Trump's ingratiating relationship with Arab dictators and entering into defence deals worth billions in dollars with Saudi Arabia and UAE signals that commercial expediency matters most to Washington - a marked departure from previous government policies.
Following demarche from Paris Climate Agreement Trump now stands isolated in the international community.
Trump and his advisors have come to realise that Russia in partnership with Iran has consolidated its position in the troubled region of Syria and Iraq. With ISIS in retreat, Iraq will have much to do with Iran than with any other neighbours. Since Trump took office, Europe and the United States have pursued significantly different trajectory on Iran. The transatlantic divergence has cast doubt over the future of nuclear accord, which limits Iranian nuclear activities. Though the Trump administration has certified on July 17 to the Congress that Iran has continued to comply with the nuclear accord on the following day imposed another set of sanction against 12 Iranian entities for procurement of equipment for the Revolutionary Guards. "We judge these activities severely undermine the intent and Iran is unquestionably in default of the spirit of the Joint Comprehensive Plan of Action". In an interview with the CNN on July 16, Iran's Foreign Minister Javad Zarif denounced Washington for making different interpretations of the nuclear accord. He argued that Iran has never surrendered pursuit of peaceful nuclear programme and said that the International Atomic Energy Agency (IAEA), the agency competent to verify nuclear programme, made multiple visits and certified that Iran has been in compliance of the accord.
Zarif made a robust defence of Tehran's intervention in Syria and Yemen and remonstrated that four-point peace plan that includes constitutional reform of institutions, ceasefire to allow the humanitarian assistance to reach to the people in need and general election is a pre-requisite for Syria's territorial integrity and Tehran remains committed to it. He warned Saudi Arabia against seeking a military solution of Yemen's political problem and suggested instead to devote on political discourse to restore peace in the region.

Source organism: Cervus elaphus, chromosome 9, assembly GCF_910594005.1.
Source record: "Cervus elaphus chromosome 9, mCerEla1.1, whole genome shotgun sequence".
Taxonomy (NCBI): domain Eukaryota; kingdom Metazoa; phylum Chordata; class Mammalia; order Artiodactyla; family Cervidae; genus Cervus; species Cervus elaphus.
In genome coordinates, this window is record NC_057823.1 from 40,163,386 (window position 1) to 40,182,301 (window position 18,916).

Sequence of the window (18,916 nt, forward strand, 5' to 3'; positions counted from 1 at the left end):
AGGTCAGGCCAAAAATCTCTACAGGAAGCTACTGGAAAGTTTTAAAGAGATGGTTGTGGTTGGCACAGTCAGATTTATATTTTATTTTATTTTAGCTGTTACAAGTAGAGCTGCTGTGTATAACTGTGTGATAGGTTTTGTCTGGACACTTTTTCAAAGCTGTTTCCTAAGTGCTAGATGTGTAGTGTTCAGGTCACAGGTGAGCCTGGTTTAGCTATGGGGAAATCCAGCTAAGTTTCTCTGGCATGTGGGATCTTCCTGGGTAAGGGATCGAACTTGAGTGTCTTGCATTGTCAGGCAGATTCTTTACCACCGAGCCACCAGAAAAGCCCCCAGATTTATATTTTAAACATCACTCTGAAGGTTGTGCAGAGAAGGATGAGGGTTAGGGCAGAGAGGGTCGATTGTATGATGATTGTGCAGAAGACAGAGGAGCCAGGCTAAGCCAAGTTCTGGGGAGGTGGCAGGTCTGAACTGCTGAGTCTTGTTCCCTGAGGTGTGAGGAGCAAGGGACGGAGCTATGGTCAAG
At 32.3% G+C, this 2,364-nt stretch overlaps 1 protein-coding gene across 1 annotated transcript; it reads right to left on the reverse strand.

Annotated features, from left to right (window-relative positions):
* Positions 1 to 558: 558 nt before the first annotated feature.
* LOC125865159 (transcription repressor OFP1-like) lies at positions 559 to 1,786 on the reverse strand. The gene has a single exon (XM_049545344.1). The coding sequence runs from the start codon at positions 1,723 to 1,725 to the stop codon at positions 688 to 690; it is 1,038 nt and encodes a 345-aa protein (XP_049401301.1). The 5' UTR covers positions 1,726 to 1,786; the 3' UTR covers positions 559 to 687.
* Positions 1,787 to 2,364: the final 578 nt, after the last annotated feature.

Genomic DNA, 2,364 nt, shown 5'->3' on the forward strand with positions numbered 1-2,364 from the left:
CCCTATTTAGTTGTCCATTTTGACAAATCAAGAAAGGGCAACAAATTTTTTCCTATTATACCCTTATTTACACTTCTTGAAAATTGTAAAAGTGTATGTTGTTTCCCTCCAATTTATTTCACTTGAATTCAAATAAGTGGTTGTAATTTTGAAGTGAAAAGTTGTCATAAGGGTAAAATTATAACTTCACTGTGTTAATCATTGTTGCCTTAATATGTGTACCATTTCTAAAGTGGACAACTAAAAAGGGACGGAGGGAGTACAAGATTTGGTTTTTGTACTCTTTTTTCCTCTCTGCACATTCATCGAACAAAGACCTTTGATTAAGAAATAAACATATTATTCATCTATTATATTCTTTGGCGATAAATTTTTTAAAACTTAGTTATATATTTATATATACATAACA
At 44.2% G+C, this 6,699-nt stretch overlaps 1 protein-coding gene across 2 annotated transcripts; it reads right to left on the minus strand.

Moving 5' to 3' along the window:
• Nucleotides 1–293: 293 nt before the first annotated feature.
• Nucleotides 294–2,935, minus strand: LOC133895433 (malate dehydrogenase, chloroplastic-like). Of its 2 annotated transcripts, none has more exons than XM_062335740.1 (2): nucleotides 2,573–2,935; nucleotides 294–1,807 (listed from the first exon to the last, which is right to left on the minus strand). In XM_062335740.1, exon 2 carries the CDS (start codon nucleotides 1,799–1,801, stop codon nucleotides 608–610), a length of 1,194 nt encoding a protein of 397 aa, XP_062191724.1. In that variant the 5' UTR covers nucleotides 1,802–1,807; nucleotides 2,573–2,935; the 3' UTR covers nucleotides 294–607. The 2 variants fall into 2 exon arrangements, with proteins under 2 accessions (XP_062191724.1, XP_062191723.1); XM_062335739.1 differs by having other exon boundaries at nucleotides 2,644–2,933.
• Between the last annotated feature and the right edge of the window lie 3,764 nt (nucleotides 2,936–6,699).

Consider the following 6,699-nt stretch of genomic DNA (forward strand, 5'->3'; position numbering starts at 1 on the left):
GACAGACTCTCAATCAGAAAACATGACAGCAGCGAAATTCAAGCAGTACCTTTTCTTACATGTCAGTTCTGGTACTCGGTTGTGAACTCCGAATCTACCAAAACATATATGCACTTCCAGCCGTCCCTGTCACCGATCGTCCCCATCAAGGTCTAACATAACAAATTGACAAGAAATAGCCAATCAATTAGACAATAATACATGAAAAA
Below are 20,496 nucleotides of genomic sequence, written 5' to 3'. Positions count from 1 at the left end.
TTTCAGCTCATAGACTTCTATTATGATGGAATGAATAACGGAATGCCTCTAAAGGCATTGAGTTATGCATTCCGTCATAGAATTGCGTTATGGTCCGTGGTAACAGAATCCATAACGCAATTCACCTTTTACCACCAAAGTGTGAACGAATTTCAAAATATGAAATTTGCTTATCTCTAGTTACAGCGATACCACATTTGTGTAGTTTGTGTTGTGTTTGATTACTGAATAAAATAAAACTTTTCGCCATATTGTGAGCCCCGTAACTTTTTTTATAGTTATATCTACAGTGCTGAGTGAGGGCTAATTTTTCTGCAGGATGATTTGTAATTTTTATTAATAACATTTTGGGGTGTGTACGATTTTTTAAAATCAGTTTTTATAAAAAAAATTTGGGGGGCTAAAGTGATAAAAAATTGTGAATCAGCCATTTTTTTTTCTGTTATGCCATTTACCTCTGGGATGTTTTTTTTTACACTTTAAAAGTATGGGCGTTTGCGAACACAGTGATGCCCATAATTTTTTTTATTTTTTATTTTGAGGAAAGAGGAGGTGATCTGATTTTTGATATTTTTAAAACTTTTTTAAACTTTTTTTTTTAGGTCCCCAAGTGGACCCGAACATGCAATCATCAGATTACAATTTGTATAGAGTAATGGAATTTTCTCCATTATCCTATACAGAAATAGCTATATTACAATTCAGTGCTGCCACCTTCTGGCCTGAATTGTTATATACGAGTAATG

RUSSIA AND CHINA: Trump is unhappy with China for not doing enough to dissuade North Korea from shooting the "long range missile" capable of hitting the targets in the United States. Chinese navy vessels patrolling in the South China Sea in close proximity of Japanese, South Korean and Philippine's waters have irked the neighbours.
Under these circumstances, Trump has very little appetite to strain relationship with Moscow. He believes rapprochement with Moscow will facilitate peaceful co-existence. Experts however, disagree and point out that successive US presidents strived to mend fences with Russia, adopted conciliatory approach to promote world peace but were let down. They believe it is unlikely to happen now under the watch of an inexperienced politician like Trump.
Trump fervently wants to ease the sanction and return the properties to Russia but the Congress is unanimous not to rescind the sanction until Russia reverses its position on Ukraine and alleged meddling in the US presidential election is sorted out. The recent revelation that Trump's eldest son had met the Russians during the election campaign who promised to provide classified and damaging information of Trump's rival Hillary Clinton, made people further suspicious of Moscow's clandestine activities. The Special Counselor Robert Mueller has been in receipt of classified information about Trump's close relatives and campaign officials' having had secret meeting with Russian officials raises doubt about how long Trump himself could remain outside the purview of investigation. Trump has characterised the entire episode as witch-hunt and added that Mueller is out to implicate him. In that case, if Trump, in exasperation, decides to terminate Robert Mueller it will set in motion a political turmoil which will be hard for Trump to withstand.
The writer is a former official of the United Nations.